So it was not his life here that was the important part for mankind , but that Satan and Hades had taken over the underworld , and once a spirit of a human had left the body , that was where instead of the spirit being judged or weighed or whatever and then sent on its way , Hades was imprisoning our spirits/souls for any minor sins, and not letting any return to God , or move on.
According to this book , Jesus destroyed Hades and Satans realm in the underworld , and it was this action that saved mankinds souls, and therefore the saying that Jesus died for our Salvation .
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Old May 26th, 2012, 09:43 AM   #8

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Quote:
Originally Posted by Huntress View Post
About 15 years ago at the Fisherville (Virginia) antique show I had the chance to buy some of these in the most lovely translucent green jade. But, because of other things being sold that day, (a Native American trophy that looked like a cross between a drum and a dream catcher made with a bird skull and many human molars - with paperwork) I felt it was better to leave that stuff alone. I didn't know what sort of spirits were roaming around the grounds that day.
Huntress, if you haven't already heard of these, you might be interested:

Jaina Island is a pre-Columbian Maya archaeological site in the present-day Mexican state of Campeche. A small limestone island on the Yucatán Peninsula's Gulf coast with only a tidal inlet separating it from the mainland, Jaina served as an elite Maya burial site, and is notable for the high number of fine ceramic figurines excavated there.

Jaina Island's notability is tied to its estimated 20,000 graves, of which over 1,000 have been archaeologically excavated.[5] Within each grave, the human remains are accompanied by glassware, slateware, or pottery as well as one or more ceramic figurines, usually resting on the occupant's chest or held in their hands.

[ame=http://en.wikipedia.org/wiki/Jaina_Island]Jaina Island - Wikipedia, the free encyclopedia[/ame]

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MIKE RUGGERI'S MAYA WORLD
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Old May 26th, 2012, 10:41 AM   #9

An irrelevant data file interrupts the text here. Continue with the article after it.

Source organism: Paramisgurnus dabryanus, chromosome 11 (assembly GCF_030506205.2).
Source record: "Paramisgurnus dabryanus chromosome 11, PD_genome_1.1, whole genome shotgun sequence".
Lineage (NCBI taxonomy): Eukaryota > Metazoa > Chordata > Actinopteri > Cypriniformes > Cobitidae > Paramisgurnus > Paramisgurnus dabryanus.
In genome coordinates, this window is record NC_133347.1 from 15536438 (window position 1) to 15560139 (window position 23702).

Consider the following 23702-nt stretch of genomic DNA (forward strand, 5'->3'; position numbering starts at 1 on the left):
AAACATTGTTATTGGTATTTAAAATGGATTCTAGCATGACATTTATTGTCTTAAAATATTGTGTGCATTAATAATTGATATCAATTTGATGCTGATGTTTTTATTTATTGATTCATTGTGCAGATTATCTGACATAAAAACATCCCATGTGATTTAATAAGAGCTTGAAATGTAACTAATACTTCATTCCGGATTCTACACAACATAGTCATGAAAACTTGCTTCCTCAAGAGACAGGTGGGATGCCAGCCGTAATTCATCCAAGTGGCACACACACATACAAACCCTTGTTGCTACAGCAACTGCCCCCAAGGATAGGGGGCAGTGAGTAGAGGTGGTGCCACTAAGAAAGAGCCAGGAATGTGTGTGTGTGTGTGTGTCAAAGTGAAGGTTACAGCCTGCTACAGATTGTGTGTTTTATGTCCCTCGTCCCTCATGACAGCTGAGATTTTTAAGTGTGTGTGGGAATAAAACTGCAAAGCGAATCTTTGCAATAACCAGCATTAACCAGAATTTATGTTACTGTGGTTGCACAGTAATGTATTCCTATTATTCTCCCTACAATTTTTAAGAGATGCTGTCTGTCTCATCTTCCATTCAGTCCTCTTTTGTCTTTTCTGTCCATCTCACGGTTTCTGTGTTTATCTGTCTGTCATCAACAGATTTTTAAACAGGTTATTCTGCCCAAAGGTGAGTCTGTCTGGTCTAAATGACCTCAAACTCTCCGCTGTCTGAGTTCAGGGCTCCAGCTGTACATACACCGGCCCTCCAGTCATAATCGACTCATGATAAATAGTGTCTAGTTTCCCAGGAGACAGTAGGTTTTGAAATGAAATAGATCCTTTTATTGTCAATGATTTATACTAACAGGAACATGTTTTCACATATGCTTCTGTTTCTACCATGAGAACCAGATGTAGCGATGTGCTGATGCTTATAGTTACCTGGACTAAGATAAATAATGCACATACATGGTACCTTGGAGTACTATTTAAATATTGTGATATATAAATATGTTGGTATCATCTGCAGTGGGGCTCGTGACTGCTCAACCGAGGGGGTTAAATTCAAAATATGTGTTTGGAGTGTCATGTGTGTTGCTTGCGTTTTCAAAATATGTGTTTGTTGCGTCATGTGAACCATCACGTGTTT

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More about the figurines:

What is unusual about the Jaina burials is the astonishing artistry and beauty of the small figurines clutched in the hands of the dead. These tiny statues, only a few inches tall, capture intimate glimpses of upper class Mayan life and styles in clay still showing traces of the vivid colors with which they were painted. Some are hollow with clay pellets that rattle; others have holes and serve as whistles or ocarinas. Surprisingly, none have been ritually ‘killed’ by breaking or piercing as was usual with votive offerings.
Bodies are often stylized but the faces, surely portraits, are modeled in loving detail down to the faint smile of a lady, the haughty sneer of a priest or the menacing scowl of a warrior. Costumes are elaborate and represented with the same fidelity.
According to Diego de Landa, who recorded many details of Maya life soon after the Conquest, producing these masterpieces seems to have been an act of penance. The artists were isolated and required to fast, exercise strict continence and undergo rigorous religious rituals until the job was done. Otherwise, the work was considered unclean and of evil omen.

jaina figurings - Bing Images
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Old May 26th, 2012, 12:08 PM   #10

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Originally Posted by unclefred View Post
More about the figurines:

What is unusual about the Jaina burials is the astonishing artistry and beauty of the small figurines clutched in the hands of the dead. These tiny statues, only a few inches tall, capture intimate glimpses of upper class Mayan life and styles in clay still showing traces of the vivid colors with which they were painted. Some are hollow with clay pellets that rattle; others have holes and serve as whistles or ocarinas. Surprisingly, none have been ritually ‘killed’ by breaking or piercing as was usual with votive offerings.
Bodies are often stylized but the faces, surely portraits, are modeled in loving detail down to the faint smile of a lady, the haughty sneer of a priest or the menacing scowl of a warrior. Costumes are elaborate and represented with the same fidelity.
According to Diego de Landa, who recorded many details of Maya life soon after the Conquest, producing these masterpieces seems to have been an act of penance. The artists were isolated and required to fast, exercise strict continence and undergo rigorous religious rituals until the job was done. Otherwise, the work was considered unclean and of evil omen.

jaina figurings - Bing Images
She could be seen as an indian from India Uncle Fred looking at her features and hairstyle and bracelets and the third eye jewel, the name of the island being Jaina , as in the Jains is suggestive too .